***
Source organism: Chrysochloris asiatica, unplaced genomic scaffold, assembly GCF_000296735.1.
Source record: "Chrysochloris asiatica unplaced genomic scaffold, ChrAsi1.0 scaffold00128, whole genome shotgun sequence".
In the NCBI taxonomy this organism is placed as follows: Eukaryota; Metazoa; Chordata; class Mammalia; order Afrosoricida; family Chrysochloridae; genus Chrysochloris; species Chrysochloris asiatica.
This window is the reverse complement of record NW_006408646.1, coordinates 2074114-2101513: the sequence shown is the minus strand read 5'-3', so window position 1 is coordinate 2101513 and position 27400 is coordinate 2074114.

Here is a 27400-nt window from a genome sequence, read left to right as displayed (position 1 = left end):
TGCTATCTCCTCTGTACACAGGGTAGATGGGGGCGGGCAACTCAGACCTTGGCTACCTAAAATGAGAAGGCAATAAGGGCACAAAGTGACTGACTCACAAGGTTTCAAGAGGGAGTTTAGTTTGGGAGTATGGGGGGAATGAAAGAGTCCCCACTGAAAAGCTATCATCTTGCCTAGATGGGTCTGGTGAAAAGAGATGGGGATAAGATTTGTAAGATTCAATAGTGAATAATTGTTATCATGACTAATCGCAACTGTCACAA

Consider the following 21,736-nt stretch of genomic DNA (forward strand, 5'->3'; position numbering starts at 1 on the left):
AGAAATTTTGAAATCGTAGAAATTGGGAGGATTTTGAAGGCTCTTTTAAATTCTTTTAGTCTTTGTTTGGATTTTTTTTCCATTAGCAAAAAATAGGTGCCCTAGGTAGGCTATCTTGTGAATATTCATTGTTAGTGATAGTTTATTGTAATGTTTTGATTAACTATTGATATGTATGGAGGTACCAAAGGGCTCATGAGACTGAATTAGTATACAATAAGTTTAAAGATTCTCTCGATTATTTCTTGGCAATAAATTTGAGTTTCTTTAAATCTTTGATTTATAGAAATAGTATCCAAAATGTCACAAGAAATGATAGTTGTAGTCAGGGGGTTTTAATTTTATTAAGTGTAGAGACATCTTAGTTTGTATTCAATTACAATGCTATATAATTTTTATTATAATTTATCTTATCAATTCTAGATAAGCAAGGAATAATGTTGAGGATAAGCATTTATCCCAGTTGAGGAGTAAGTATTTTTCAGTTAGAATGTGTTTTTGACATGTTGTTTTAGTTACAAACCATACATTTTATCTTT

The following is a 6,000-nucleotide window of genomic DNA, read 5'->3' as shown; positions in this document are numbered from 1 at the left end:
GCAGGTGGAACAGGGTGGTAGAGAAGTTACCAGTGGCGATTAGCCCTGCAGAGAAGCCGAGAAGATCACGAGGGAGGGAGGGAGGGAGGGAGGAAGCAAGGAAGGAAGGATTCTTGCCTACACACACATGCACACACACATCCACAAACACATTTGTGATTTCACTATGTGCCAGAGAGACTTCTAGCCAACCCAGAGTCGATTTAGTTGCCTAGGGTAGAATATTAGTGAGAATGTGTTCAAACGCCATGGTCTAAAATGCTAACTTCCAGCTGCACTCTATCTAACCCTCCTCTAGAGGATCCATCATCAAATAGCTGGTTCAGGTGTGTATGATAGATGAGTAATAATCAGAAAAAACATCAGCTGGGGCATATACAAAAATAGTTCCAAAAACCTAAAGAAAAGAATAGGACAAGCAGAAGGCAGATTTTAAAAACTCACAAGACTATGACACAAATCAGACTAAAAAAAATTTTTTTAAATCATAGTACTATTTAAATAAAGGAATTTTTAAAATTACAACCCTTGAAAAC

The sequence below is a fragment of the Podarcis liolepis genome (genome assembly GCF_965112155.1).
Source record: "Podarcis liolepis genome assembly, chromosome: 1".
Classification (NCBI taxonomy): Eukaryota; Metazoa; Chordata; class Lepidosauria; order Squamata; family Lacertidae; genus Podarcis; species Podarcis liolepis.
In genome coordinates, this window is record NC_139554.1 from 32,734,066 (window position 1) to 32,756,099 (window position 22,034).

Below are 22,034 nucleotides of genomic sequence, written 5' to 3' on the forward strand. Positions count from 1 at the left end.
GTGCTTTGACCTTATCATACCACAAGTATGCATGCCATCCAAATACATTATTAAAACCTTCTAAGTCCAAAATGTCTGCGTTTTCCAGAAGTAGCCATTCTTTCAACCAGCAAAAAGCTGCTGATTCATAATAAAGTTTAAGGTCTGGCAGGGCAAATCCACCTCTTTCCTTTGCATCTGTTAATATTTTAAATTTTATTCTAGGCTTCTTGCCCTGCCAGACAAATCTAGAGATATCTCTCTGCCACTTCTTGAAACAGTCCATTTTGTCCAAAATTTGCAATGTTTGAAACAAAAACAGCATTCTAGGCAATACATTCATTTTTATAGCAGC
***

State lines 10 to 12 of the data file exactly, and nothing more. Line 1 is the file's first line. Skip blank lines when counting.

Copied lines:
GCAGGTGGAACAGGGTGGTAGAGAAGTTACCAGTGGCGATTAGCCCTGCAGAGAAGCCGAGAAGATCACGAGGGAGGGAGGGAGGGAGGGAGGAAGCAAGGAAGGAAGGATTCTTGCCTACACACACATGCACACACACATCCACAAACACATTTGTGATTTCACTATGTGCCAGAGAGACTTCTAGCCAACCCAGAGTCGATTTAGTTGCCTAGGGTAGAATATTAGTGAGAATGTGTTCAAACGCCATGGTCTAAAATGCTAACTTCCAGCTGCACTCTATCTAACCCTCCTCTAGAGGATCCATCATCAAATAGCTGGTTCAGGTGTGTATGATAGATGAGTAATAATCAGAAAAAACATCAGCTGGGGCATATACAAAAATAGTTCCAAAAACCTAAAGAAAAGAATAGGACAAGCAGAAGGCAGATTTTAAAAACTCACAAGACTATGACACAAATCAGACTAAAAAAAATTTTTTTAAATCATAGTACTATTTAAATAAAGGAATTTTTAAAATTACAACCCTTGAAAAC

The sequence below is a fragment of the Podarcis liolepis genome (genome assembly GCF_965112155.1).
Source record: "Podarcis liolepis genome assembly, chromosome: 1".